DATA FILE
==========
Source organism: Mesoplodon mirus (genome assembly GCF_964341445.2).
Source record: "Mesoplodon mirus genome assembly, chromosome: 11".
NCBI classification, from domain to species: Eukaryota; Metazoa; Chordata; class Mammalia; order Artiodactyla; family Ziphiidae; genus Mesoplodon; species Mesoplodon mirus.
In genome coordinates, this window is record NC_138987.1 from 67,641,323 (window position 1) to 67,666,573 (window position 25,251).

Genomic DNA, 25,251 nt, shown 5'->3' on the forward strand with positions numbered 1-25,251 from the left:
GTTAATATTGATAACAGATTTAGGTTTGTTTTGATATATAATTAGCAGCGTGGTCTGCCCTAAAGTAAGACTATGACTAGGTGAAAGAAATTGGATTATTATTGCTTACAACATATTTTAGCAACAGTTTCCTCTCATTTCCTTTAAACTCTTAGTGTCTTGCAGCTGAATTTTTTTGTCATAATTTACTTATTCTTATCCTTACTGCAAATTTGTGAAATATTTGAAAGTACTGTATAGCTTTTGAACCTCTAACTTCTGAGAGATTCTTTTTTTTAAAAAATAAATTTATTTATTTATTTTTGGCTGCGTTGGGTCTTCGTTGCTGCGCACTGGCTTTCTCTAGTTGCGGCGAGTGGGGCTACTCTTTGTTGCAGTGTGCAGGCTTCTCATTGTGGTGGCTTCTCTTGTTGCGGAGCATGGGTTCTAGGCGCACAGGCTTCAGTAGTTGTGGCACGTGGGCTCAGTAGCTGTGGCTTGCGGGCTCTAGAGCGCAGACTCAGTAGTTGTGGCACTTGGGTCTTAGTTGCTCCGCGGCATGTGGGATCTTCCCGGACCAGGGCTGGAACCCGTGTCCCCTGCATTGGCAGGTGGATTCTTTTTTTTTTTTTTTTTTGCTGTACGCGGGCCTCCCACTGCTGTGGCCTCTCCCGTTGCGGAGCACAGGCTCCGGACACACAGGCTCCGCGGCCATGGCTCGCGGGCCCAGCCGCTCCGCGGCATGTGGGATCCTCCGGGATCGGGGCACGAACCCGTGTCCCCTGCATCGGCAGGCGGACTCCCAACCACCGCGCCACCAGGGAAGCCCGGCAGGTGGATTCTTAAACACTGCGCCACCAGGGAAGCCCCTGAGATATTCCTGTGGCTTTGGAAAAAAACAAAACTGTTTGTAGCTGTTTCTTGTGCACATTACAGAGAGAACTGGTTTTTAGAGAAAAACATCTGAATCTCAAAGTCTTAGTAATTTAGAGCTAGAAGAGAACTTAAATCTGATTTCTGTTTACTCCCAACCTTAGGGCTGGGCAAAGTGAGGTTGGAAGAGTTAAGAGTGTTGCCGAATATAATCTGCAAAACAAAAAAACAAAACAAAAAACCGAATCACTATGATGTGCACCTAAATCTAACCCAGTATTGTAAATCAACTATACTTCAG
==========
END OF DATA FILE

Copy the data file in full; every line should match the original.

Source organism: Mesoplodon mirus (genome assembly GCF_964341445.2).
Source record: "Mesoplodon mirus genome assembly, chromosome: 11".
NCBI classification, from domain to species: Eukaryota; Metazoa; Chordata; class Mammalia; order Artiodactyla; family Ziphiidae; genus Mesoplodon; species Mesoplodon mirus.
In genome coordinates, this window is record NC_138987.1 from 67,641,323 (window position 1) to 67,666,573 (window position 25,251).

Genomic DNA, 25,251 nt, shown 5'->3' on the forward strand with positions numbered 1-25,251 from the left:
GTTAATATTGATAACAGATTTAGGTTTGTTTTGATATATAATTAGCAGCGTGGTCTGCCCTAAAGTAAGACTATGACTAGGTGAAAGAAATTGGATTATTATTGCTTACAACATATTTTAGCAACAGTTTCCTCTCATTTCCTTTAAACTCTTAGTGTCTTGCAGCTGAATTTTTTTGTCATAATTTACTTATTCTTATCCTTACTGCAAATTTGTGAAATATTTGAAAGTACTGTATAGCTTTTGAACCTCTAACTTCTGAGAGATTCTTTTTTTTAAAAAATAAATTTATTTATTTATTTTTGGCTGCGTTGGGTCTTCGTTGCTGCGCACTGGCTTTCTCTAGTTGCGGCGAGTGGGGCTACTCTTTGTTGCAGTGTGCAGGCTTCTCATTGTGGTGGCTTCTCTTGTTGCGGAGCATGGGTTCTAGGCGCACAGGCTTCAGTAGTTGTGGCACGTGGGCTCAGTAGCTGTGGCTTGCGGGCTCTAGAGCGCAGACTCAGTAGTTGTGGCACTTGGGTCTTAGTTGCTCCGCGGCATGTGGGATCTTCCCGGACCAGGGCTGGAACCCGTGTCCCCTGCATTGGCAGGTGGATTCTTTTTTTTTTTTTTTTTTGCTGTACGCGGGCCTCCCACTGCTGTGGCCTCTCCCGTTGCGGAGCACAGGCTCCGGACACACAGGCTCCGCGGCCATGGCTCGCGGGCCCAGCCGCTCCGCGGCATGTGGGATCCTCCGGGATCGGGGCACGAACCCGTGTCCCCTGCATCGGCAGGCGGACTCCCAACCACCGCGCCACCAGGGAAGCCCGGCAGGTGGATTCTTAAACACTGCGCCACCAGGGAAGCCCCTGAGATATTCCTGTGGCTTTGGAAAAAAACAAAACTGTTTGTAGCTGTTTCTTGTGCACATTACAGAGAGAACTGGTTTTTAGAGAAAAACATCTGAATCTCAAAGTCTTAGTAATTTAGAGCTAGAAGAGAACTTAAATCTGATTTCTGTTTACTCCCAACCTTAGGGCTGGGCAAAGTGAGGTTGGAAGAGTTAAGAGTGTTGCCGAATATAATCTGCAAAACAAAAAAACAAAACAAAAAACCGAATCACTATGATGTGCACCTAAATCTAACCCAGTATTGTAAATCAACTATACTTCAG